99 Songs Review: AR Rahman's Film Is Jazz, Bach And All That Jaazbaat

Visually well-shot, and nicely edited 99 Songs is let down by an over-stuffed under-cooked screenplay.

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99 Songs Review: AR Rahman's Film Is Jazz, Bach And All That Jaazbaat


Make no mistake. This is a highly ambitious film where the musical phenomenon A  R Rahman wants to prove to the world that music can conquer hearts, change the world, and reform corrupt politicians. Just how this Rahman-helmed love story gets there, is a mystery. The plot is a befuddling brew of Mills & Boon, mysticism, and of course music.

I don’t know if the film has 99 songs. But there is one after every   5-10  minutes. And the film is  2 hours and  12 minutes long. So do your math while the film’s hero Jai (a striking debut by Ehan Bhat) journeys from innocent romance in the city to a jazz-swathed club called Red Mascara in Shillong where Lisa Ray behaves like  Ma Rainey with a  not-so-black bottom slithering and seducing poor Jai away from the love of his life Sophie (Edilsy Vargas). Jai’s girlfriend Sophie changes her hair and flies off to a foreign land to paint and grieve.

Sophie, I forgot to tell you, can’t speak. I soon figured out why. She has a  bossy self-important father (played by Ranjit Barot) who doesn’t let anyone speak. He sneers at poor Jai’s aspirations to change the world with music and his desire to marry his speechless daughter. Just when  I was trying to figure out all the dramatic conflicts that are  piled  on  to the  plot  like  an over-stuffed burger threatening to  topple over with  all the toppings, a politician, the CM of an unnamed state, no less,   hobbles over to Jai and says, “Tumhare  sangeet mein achchai hai Bachchan nahin.”

Jai gives the  CM an ok-then look and takes off to Shillong (and the aforementioned  Ma Rainey of thunderland) with his best friend, a real affable bloke named  Polo (Tensing Dalha, well played) whose family resembles Sooraj Barjatya’s idyllic household in a far less plastic milieu,  with everyone discussing music. Polo’s dad asks why he is wearing a Jimi  Hendrix tee-shirt when he doesn’t know much about Hendrix’s music. Good question. 


From Hendrix to  Indi-jazz to a passing reference to Mohd Rafi to finally some Kshatriya sangeet at the end when  Warina Hussain (of Salman  Khan fame) shows up as  Jay’s mom in a flashback singing in Shreya  Ghosal’s voice while her husband glowers at her like Amitabh  Bachchan in  Hrishikesh  Mukherjee’s Abhimaan…. All of this is accommodated into a  plot that begs for breathing space.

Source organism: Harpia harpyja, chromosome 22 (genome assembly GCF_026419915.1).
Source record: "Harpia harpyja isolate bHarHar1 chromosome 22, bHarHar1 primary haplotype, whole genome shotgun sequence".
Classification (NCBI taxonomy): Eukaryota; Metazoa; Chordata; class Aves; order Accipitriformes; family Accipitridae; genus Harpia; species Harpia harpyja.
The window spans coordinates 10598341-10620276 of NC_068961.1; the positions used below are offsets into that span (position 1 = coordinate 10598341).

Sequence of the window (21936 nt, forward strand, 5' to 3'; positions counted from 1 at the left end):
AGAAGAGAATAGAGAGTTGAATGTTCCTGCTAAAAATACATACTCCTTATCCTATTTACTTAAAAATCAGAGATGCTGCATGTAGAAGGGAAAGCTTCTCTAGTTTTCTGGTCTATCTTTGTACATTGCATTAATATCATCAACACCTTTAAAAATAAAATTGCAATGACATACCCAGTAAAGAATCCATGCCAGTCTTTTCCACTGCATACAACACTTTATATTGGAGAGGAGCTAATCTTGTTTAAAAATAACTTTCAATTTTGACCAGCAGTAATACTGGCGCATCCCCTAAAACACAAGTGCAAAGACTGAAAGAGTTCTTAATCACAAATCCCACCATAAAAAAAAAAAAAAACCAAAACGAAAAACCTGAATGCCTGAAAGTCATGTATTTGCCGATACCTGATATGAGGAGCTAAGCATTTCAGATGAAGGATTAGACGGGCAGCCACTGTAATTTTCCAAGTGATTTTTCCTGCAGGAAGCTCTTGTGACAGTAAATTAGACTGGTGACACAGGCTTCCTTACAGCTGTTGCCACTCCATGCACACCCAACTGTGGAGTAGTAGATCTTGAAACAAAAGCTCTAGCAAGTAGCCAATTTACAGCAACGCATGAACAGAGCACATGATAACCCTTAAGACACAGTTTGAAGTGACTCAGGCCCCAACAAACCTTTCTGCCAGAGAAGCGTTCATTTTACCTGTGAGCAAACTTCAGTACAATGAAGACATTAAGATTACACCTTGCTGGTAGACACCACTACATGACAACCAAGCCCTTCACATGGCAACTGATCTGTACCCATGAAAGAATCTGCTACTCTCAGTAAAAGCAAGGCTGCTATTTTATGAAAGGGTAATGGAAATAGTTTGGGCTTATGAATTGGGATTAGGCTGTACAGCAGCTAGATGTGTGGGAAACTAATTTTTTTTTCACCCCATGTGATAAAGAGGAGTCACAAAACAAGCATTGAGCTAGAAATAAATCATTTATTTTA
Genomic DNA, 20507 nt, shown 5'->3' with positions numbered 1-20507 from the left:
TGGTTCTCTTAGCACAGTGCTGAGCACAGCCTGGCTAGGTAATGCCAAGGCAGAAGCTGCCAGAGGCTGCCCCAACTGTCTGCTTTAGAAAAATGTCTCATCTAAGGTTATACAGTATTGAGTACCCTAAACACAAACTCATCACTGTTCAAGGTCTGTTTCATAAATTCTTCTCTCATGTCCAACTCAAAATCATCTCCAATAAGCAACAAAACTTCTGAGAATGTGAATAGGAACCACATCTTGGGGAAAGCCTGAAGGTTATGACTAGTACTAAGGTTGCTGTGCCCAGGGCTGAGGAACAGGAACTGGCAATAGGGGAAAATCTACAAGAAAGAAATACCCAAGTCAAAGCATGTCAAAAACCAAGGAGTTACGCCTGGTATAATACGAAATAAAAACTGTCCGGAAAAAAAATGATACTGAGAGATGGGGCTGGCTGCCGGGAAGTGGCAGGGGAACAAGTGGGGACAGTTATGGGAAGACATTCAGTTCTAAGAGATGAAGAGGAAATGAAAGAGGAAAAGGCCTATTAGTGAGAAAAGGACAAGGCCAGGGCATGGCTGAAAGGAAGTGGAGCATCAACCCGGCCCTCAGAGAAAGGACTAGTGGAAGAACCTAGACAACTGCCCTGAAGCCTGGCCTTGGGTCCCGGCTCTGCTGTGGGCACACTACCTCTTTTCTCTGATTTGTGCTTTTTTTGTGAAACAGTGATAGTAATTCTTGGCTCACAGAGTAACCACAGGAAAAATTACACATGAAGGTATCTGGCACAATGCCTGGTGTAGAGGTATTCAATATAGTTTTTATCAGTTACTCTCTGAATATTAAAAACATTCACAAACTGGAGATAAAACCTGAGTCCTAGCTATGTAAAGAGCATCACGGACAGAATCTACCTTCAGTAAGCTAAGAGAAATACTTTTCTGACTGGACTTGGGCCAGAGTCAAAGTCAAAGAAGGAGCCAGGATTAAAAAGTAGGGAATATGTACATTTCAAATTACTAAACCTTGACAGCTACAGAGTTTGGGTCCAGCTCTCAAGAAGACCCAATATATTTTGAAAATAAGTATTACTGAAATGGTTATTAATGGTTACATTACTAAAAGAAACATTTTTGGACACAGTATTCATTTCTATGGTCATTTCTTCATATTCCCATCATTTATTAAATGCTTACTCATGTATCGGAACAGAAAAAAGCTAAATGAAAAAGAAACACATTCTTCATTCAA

Somewhere in this mind-numbing plot-pourri of music, spiritualism, psychedelic drugs and racism (Jay’s friend from Shillong gets heckled in a basketball court) Jay goes to rehab for drugs that he never took(somewhat like those promised world-changing songs that he never wrote) where he meets Manisha Koirala trying hard to look stern and committed.

In the end, the  Indian flag also makes its reverent appearance. And yes, Jay writes his life-changing song which I am afraid is no  Ae mere Watan ke logon or  Blowin’ in the wind. Rahman’s music is effective in bits and pieces while the young male debutant is consistently good even when the script insists on putting him in the most awkward places.

Visually well-shot, and nicely edited 99 Songs is let down by an over-stuffed under-cooked screenplay. A bit of self-control would have gone a long way in enhancing the theme of the power of music to change the world. 99 Songs changes nothing.

Written & Directed by Vishwesh Krishnamurthy, 99 Songs gets 2 and a half stars! 




Image Source: Instagram/arrahman, youtube/jiostudios, imdb
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